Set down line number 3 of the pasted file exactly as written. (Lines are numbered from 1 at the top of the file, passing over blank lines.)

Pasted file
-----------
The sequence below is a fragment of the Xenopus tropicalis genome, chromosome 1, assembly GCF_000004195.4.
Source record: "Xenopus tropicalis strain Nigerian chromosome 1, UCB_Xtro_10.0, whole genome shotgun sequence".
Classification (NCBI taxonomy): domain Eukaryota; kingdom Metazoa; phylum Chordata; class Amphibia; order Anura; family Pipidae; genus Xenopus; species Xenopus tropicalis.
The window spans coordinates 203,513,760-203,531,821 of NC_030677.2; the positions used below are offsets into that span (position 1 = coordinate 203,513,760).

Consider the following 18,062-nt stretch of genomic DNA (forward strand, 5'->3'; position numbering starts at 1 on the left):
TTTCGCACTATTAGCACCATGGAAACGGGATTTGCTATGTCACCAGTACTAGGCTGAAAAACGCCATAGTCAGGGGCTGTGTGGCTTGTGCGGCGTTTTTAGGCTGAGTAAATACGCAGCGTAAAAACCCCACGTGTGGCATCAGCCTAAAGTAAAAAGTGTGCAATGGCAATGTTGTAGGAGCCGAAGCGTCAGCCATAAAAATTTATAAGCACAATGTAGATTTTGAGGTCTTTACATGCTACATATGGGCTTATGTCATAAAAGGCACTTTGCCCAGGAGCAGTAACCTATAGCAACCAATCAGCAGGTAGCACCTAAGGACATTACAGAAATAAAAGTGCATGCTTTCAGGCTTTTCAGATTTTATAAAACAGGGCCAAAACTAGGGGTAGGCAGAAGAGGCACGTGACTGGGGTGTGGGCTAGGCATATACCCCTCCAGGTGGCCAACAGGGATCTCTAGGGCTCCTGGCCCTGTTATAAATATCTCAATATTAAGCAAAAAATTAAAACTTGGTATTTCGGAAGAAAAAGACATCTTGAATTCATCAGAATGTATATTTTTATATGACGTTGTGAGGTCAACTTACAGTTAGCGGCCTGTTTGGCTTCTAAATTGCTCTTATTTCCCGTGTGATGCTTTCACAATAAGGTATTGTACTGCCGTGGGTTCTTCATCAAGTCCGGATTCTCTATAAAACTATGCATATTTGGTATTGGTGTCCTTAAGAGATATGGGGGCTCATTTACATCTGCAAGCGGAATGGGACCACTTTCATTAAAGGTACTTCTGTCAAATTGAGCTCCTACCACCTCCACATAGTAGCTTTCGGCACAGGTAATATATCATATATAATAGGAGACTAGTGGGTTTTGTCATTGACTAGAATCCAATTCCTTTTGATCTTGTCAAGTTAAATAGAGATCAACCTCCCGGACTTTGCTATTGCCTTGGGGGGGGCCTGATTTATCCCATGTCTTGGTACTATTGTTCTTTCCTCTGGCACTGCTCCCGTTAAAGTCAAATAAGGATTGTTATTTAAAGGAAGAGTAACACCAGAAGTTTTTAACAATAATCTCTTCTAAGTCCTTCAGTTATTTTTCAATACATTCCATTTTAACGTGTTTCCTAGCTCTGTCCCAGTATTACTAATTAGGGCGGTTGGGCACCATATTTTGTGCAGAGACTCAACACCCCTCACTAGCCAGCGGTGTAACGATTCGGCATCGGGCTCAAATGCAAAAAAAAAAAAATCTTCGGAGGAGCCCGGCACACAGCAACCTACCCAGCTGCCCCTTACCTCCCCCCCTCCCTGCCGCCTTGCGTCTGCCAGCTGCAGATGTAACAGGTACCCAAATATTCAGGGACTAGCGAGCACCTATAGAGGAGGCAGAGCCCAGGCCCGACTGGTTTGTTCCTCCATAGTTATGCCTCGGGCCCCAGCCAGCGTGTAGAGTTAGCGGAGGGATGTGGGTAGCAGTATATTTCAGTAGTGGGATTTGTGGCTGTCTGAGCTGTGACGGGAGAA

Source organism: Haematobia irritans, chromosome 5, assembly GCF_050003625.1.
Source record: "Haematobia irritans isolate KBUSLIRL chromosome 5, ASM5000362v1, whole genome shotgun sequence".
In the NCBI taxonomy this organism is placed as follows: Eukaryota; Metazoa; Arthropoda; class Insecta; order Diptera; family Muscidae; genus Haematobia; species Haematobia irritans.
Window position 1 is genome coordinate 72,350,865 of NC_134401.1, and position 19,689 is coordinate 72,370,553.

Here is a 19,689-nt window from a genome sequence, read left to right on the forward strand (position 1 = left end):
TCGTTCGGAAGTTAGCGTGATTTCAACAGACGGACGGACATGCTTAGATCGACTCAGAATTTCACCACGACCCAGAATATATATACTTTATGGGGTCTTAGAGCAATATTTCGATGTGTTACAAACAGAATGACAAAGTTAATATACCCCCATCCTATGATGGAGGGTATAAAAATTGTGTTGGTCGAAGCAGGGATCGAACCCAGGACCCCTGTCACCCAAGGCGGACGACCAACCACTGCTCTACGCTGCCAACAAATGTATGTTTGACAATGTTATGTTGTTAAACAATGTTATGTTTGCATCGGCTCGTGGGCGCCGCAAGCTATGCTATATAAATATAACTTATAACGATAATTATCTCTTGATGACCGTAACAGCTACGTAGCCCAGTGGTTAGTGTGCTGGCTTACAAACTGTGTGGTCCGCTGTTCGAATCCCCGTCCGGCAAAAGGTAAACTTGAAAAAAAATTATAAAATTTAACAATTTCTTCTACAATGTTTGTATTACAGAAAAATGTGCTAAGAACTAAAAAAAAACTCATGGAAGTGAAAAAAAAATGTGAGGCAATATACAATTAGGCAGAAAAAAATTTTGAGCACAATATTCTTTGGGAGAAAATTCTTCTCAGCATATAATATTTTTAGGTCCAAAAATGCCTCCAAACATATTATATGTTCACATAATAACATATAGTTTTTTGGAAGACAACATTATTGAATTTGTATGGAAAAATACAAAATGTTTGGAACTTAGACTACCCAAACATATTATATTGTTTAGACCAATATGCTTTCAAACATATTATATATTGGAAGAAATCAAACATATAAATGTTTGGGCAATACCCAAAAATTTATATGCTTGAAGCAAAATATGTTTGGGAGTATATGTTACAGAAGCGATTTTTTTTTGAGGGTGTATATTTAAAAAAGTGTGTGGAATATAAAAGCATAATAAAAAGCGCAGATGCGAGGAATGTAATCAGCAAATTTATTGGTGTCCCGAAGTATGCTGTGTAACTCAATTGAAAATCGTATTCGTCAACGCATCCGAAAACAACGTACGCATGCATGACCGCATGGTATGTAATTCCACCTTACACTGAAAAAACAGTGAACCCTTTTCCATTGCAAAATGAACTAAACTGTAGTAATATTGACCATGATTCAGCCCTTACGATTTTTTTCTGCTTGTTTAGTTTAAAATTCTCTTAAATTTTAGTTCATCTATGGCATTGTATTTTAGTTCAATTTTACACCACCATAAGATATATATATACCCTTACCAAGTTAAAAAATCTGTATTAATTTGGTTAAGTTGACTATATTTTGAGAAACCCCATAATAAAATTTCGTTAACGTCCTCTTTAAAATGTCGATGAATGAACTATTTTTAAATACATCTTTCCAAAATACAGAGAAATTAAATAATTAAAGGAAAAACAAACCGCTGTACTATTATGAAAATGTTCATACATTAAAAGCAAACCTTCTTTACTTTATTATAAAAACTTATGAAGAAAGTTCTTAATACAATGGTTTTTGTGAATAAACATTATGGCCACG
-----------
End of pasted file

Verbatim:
Classification (NCBI taxonomy): domain Eukaryota; kingdom Metazoa; phylum Chordata; class Amphibia; order Anura; family Pipidae; genus Xenopus; species Xenopus tropicalis.